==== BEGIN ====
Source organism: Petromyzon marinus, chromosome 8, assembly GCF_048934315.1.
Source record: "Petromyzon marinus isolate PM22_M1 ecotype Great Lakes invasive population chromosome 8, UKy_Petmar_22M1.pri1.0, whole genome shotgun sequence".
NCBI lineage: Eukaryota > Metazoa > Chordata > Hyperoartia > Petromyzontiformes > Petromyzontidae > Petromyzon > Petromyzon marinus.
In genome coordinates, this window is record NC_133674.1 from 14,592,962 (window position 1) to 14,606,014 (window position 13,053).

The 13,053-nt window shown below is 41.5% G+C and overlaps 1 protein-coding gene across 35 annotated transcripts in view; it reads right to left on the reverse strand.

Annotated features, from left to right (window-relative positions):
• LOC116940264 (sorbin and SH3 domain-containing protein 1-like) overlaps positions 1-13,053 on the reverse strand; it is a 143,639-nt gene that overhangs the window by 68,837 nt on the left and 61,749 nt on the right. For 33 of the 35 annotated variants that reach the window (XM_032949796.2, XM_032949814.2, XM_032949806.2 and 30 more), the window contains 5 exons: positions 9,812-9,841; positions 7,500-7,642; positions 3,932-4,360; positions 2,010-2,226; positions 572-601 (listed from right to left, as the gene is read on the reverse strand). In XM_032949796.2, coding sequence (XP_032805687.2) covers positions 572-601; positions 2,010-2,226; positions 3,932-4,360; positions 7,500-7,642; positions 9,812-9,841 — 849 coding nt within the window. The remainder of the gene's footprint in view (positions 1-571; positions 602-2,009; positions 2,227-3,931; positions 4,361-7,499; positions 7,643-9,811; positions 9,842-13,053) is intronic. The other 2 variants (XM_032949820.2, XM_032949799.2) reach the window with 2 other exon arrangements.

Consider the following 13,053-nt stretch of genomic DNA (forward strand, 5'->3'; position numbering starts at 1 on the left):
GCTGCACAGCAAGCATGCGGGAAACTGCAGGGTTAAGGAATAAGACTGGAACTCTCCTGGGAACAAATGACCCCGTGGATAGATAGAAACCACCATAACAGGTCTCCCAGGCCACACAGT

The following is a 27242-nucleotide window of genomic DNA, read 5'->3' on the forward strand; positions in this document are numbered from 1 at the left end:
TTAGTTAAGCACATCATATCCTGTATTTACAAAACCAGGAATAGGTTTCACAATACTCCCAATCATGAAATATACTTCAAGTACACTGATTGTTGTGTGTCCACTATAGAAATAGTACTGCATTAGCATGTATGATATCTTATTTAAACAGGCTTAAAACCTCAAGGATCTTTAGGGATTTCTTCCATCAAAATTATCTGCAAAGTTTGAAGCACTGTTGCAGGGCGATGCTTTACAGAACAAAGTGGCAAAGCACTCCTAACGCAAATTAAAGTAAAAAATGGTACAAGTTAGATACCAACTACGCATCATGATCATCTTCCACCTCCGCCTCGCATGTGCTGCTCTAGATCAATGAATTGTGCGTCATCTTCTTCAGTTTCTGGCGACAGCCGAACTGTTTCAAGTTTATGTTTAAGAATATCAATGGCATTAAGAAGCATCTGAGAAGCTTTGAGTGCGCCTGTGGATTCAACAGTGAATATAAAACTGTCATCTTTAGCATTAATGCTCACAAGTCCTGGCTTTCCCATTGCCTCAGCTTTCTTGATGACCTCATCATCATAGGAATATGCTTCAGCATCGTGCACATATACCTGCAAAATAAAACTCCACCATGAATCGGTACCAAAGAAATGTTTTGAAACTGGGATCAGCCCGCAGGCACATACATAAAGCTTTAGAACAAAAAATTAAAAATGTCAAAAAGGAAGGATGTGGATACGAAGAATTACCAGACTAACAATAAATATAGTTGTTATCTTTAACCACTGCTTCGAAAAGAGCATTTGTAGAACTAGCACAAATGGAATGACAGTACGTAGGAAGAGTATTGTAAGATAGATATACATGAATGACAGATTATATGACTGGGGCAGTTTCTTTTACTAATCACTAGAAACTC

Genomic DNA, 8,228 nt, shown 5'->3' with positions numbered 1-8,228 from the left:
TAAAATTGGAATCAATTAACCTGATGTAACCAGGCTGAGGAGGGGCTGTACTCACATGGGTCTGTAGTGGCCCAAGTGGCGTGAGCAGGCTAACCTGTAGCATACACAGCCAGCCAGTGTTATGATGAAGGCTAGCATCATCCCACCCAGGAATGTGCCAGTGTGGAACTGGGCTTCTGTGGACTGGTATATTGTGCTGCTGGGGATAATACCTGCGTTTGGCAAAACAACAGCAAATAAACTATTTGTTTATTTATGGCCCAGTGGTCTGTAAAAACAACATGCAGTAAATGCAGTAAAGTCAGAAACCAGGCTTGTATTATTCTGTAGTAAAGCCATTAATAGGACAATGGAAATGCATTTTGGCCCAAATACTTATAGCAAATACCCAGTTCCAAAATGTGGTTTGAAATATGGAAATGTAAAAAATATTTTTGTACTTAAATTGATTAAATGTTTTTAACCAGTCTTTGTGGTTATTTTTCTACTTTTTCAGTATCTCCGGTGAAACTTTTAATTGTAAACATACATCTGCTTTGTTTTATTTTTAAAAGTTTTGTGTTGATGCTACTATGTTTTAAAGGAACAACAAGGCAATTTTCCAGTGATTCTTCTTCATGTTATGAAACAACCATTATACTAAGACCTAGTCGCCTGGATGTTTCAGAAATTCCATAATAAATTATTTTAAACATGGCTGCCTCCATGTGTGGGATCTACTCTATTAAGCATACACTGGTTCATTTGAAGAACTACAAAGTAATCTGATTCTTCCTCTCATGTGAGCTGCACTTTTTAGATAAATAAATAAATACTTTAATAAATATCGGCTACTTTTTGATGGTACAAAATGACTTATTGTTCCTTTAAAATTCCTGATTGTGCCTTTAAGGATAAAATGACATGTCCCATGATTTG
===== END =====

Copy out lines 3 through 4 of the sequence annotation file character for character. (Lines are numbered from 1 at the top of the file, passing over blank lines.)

NCBI lineage: Eukaryota > Metazoa > Chordata > Hyperoartia > Petromyzontiformes > Petromyzontidae > Petromyzon > Petromyzon marinus.
In genome coordinates, this window is record NC_133674.1 from 14,592,962 (window position 1) to 14,606,014 (window position 13,053).